- Associated Press - Thursday, March 26, 2015

UNITED NATIONS (AP) - The U.N. Security Council unanimously approved a resolution Thursday that cuts the U.N. peacekeeping force in Congo by 2,000, a far smaller reduction than what Congo President Joseph Kabila has wanted.

The resolution defies Kabila’s wish that the U.N.’s largest peacekeeping force shrink by at least 7,000.

The vote comes amid weeks of tension after the U.N. backed out of a planned joint operation with Congo’s military against a rebel group, saying the two Congolese generals in charge have been involved in “massive human rights violations.”

Last week, Congo Foreign Minister Raymond Tshibanda told the Security Council that the time has come for Congo to “assume full responsibility” for its own security, indicating that his country wants the peacekeepers to leave. The top U.N. envoy to Congo, Martin Kobler, warned that making the peacekeeping mission leave Congo too early would be disastrous.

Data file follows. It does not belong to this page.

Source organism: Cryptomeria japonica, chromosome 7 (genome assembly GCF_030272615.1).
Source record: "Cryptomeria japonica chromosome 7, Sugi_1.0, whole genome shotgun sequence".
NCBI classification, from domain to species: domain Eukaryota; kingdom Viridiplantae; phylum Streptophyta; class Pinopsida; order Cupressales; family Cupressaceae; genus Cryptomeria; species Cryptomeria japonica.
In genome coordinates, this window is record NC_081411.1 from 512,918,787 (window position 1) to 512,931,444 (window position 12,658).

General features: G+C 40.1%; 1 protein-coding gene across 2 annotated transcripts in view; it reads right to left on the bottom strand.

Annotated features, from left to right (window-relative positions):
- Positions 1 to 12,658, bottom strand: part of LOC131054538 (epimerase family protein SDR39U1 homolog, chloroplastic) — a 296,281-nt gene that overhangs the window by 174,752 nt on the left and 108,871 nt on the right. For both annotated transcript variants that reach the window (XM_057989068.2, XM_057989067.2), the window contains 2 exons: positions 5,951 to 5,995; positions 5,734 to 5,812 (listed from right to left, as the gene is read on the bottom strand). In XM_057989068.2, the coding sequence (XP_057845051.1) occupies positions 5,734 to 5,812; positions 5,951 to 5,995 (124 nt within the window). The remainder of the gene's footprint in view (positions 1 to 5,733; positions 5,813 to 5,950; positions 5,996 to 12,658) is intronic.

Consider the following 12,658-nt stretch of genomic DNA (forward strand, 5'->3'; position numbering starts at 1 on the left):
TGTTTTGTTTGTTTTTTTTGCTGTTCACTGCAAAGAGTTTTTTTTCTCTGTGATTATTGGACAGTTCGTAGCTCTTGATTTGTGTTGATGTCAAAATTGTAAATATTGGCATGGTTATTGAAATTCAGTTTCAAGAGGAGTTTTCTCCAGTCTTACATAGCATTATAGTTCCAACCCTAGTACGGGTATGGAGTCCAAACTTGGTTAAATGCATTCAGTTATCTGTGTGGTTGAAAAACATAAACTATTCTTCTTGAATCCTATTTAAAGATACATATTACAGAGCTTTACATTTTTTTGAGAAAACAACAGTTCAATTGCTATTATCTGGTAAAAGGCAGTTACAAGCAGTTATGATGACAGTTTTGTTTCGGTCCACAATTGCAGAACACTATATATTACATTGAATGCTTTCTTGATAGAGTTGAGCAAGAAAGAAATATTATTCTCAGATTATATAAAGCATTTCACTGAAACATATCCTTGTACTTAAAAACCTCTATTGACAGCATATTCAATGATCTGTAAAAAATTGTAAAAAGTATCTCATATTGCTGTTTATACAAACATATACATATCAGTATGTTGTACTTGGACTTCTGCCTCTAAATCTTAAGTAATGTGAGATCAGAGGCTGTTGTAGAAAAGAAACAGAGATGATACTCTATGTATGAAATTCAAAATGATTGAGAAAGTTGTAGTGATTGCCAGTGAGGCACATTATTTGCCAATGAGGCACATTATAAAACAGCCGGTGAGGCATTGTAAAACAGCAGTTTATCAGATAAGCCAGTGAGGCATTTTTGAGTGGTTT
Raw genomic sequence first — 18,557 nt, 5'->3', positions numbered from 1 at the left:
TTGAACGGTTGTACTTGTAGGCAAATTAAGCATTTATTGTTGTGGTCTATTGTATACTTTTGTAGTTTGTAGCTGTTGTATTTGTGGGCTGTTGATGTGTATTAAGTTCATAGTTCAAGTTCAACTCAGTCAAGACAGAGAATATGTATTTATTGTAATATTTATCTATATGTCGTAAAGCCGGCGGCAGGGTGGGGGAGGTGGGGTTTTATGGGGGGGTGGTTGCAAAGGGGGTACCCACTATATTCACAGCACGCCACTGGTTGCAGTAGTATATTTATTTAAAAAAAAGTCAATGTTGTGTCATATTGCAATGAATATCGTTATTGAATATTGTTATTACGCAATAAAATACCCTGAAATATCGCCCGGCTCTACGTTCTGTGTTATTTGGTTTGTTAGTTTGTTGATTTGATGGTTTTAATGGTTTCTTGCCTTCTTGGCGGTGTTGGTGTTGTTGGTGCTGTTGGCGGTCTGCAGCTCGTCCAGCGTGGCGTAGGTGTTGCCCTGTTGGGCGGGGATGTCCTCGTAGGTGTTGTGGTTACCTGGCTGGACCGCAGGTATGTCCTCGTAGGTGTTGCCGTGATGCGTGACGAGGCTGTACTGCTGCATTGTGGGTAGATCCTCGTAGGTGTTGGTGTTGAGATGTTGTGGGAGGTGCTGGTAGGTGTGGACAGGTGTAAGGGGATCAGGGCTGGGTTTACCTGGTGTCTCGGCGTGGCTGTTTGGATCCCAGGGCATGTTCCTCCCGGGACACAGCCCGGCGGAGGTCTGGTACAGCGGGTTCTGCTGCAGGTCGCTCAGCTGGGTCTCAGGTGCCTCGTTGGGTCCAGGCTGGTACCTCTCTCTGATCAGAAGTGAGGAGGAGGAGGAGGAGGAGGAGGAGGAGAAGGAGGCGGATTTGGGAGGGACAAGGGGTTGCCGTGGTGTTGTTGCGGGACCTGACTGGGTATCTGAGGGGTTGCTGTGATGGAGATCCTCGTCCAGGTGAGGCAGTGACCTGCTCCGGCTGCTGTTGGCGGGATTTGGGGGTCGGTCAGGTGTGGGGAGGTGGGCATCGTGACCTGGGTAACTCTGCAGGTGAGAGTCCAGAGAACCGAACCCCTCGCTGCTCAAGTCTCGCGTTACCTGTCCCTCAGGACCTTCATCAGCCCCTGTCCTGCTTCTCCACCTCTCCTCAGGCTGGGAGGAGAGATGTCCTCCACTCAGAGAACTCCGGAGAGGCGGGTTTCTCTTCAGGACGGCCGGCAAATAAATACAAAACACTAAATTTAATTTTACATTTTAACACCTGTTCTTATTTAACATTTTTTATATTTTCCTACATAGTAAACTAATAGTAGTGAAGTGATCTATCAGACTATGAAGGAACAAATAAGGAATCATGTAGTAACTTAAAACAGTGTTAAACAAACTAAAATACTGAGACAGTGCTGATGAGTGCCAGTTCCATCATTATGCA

The resolution extends the $1.3 billion, 21,000-strong peacekeeping force for a year and says its exit from Congo should be “gradual and progressive.”

It also says that the mission’s force intervention brigade, which has a unique mandate in the U.N. peacekeeping system to take offensive military action against rebel groups, can act “either unilaterally or jointly with” the Congolese military.

The resolution notes in particular the threat from the FDLR rebel group, whose defeat the U.N. sees as key to security in eastern Congo. The mineral-rich region is home to multiple armed groups.

Congo’s military has gone ahead on its own in recent weeks with operations against the FDLR, a U.N.-sanctioned group that includes Hutus, who committed the 1994 Rwanda massacres.

The resolution says the cut of 2,000 peacekeeping troops would be made permanent only after “significant progress” in the fight against the FDLR.

Congo’s ambassador, Ignace Gata Mavita wa Lufuta, told the council Thursday that he objected to language in the resolution that “accuses the Congolese army of collaborating with the FDLR,” but he thanked the U.N. for its overall efforts in helping to bring some peace to the region.

The ambassador said the resolution gives room to discuss the “misunderstandings” between the U.N. and his country.

The resolution notes that almost a half-million Congolese have been displaced by the various armed groups in the eastern part of the country.


Associated Press writer Saleh Mwanamilongo at the United Nations contributed.

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